LIFE EXPECTANCY AT BIRTH: This is an important health indicator which tells the number of years a person (male or female) would live after birth. With the improvements in health and sanitation services, life expectancy at birth in India has witnessed significantly increase over the last four decades. Talking about the states, Himachal was having the life expectancy of 64.9 during 1993-97 as per the report published by the Reserve Bank of India. The average life expectancy of HP during 2011-15 was recorded 72.0 higher than the national average of 68.3 (RBI publication).
CRUDE BIRTH RATE (CBR): It is the ratio of number of live births in a year per thousand of midyear population. This is the simplest and most widely used measure of human fertility. With the success in controlling the birth rate, CBR nationally has fallen from 49.2% in 1901-11 to 21.8 in 2001-11. For the state of Himachal, CBR is 15.7 per 1000 inhabitants as per 2018.
TOTAL FERTILITY RATE (TFR): It is the number of children born to a woman during her entire reproductive age. The TFR of Himachal is only 1.7 as against 2.7 of India. According to the HP YOUTH REPORT-2018 there has been seen an encouraging trend about significant improvement in sex ratio but a declining TFR in urban areas among women which is a cause of concern. Various govt initiatives like incentives for institutional deliveries, direct benefit transfer to the account of mother for nutritional requirement of the child etc. has helped the state to lower the level of TFR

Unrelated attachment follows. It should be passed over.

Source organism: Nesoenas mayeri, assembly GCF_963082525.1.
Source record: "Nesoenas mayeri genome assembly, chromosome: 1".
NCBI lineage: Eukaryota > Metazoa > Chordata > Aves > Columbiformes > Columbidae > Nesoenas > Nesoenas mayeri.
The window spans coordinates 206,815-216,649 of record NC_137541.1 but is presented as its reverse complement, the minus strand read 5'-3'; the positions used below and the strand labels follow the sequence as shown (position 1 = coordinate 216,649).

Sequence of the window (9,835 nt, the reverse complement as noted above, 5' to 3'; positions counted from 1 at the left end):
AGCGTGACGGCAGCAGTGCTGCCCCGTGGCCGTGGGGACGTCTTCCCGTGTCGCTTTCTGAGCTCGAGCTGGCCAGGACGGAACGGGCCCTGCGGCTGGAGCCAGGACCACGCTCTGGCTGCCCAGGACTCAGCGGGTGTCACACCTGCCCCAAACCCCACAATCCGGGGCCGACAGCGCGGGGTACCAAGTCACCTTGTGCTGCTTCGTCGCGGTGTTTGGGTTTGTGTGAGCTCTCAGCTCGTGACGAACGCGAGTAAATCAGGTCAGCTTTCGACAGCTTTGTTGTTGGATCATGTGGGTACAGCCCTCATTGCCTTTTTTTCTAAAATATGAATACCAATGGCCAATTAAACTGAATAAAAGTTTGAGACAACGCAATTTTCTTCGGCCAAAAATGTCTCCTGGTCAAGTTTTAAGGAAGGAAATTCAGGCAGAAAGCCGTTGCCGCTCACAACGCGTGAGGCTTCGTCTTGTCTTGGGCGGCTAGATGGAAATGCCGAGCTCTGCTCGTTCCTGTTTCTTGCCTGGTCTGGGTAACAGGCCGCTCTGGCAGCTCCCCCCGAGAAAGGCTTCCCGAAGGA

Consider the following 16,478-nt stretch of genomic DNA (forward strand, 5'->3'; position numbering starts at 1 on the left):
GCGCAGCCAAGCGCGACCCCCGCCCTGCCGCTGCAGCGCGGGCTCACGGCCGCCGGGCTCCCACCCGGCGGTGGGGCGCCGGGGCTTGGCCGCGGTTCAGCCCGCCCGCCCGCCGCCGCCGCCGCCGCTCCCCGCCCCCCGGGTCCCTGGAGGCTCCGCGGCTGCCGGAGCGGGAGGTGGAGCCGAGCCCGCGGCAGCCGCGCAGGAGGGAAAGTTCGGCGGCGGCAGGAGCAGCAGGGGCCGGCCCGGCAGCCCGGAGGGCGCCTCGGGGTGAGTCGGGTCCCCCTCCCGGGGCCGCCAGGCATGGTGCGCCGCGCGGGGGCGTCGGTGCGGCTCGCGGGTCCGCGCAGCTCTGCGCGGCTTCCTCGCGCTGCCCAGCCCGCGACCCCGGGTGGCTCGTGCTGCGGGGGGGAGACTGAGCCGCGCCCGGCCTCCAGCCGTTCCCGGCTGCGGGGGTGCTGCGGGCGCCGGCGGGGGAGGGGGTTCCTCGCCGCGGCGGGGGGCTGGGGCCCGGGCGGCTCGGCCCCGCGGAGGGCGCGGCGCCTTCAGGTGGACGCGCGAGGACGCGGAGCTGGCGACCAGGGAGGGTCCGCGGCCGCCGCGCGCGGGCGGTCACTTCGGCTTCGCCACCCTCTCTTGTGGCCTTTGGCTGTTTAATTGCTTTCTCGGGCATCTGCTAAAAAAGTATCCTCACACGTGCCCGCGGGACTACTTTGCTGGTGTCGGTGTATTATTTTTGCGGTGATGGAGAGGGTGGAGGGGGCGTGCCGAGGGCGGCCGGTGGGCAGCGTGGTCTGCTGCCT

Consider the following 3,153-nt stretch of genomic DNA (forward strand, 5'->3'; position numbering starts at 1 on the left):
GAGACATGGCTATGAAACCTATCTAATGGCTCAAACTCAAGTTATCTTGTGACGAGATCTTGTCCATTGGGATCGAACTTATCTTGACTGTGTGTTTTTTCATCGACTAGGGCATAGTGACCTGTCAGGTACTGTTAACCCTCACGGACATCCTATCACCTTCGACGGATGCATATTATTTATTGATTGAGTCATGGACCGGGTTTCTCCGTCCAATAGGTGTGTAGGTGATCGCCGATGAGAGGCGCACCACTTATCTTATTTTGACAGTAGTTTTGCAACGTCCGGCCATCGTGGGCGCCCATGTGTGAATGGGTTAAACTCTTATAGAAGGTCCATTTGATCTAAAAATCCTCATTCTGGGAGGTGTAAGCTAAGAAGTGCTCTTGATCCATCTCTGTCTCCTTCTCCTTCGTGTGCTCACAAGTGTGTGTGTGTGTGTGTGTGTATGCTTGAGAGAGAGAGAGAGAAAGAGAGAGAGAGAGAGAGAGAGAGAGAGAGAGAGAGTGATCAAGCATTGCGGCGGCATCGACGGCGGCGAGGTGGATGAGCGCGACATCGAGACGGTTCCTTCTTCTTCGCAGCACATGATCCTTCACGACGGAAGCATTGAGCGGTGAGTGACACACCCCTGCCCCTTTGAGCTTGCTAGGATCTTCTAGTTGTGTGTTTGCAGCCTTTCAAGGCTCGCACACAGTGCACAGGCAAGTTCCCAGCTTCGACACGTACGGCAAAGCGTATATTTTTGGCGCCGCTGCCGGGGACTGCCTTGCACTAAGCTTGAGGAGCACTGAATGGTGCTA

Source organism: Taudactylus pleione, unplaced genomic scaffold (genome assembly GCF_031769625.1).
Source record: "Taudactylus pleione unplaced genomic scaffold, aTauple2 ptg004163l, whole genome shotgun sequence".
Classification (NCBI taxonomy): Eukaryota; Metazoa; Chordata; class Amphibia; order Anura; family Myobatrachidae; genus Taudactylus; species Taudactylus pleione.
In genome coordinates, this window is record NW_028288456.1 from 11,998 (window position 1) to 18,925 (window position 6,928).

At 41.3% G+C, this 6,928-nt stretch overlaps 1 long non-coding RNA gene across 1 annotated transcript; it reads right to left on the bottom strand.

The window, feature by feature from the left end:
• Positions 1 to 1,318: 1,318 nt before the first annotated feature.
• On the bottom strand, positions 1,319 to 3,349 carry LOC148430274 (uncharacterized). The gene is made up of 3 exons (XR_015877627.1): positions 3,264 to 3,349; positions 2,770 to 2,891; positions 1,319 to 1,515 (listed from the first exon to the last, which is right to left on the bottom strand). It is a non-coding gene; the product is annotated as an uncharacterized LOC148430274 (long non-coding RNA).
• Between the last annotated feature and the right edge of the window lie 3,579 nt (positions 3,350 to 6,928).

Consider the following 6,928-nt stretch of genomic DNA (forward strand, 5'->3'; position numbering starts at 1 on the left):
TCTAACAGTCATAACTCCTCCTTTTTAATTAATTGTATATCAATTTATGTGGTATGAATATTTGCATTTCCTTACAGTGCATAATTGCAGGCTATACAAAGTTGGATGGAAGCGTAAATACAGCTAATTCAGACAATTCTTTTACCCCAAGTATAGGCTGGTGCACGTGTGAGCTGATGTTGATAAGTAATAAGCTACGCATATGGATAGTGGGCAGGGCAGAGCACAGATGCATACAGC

INFANT MORTALITY RATE: it refers to the death rate among infants and is calculated for connoting mortality among children of less than one year of age. Or, IMR is the ratio between numbers of deaths among children under one year of age to the number of live births. Infant mortality rate of HP is 35 as against 44 of India. IMR of hp is planned to bring it down to <10 by 2030 as per the Sustainable development target goals.
MATERNAL MORTALITY RATE: It is the health indicator of women during and pregnancy and deliveries. As per the sustainable development goal, the target is to reduce the MMR to less than 70 per 100,000 live births by 2030. MMR in India was 167 per 100,000 live births in 2015. It is not possible to calculate MMR in HP due to low denominator (< 1lakh birth per year) and the reported 63 maternal death is absolute number in 2015-16. Key targets of HP in this regards is to reduce the total number of maternal death from 63 to <25 by 2030 and to ensure 90% institutional births by 2020 and 100% by 2024.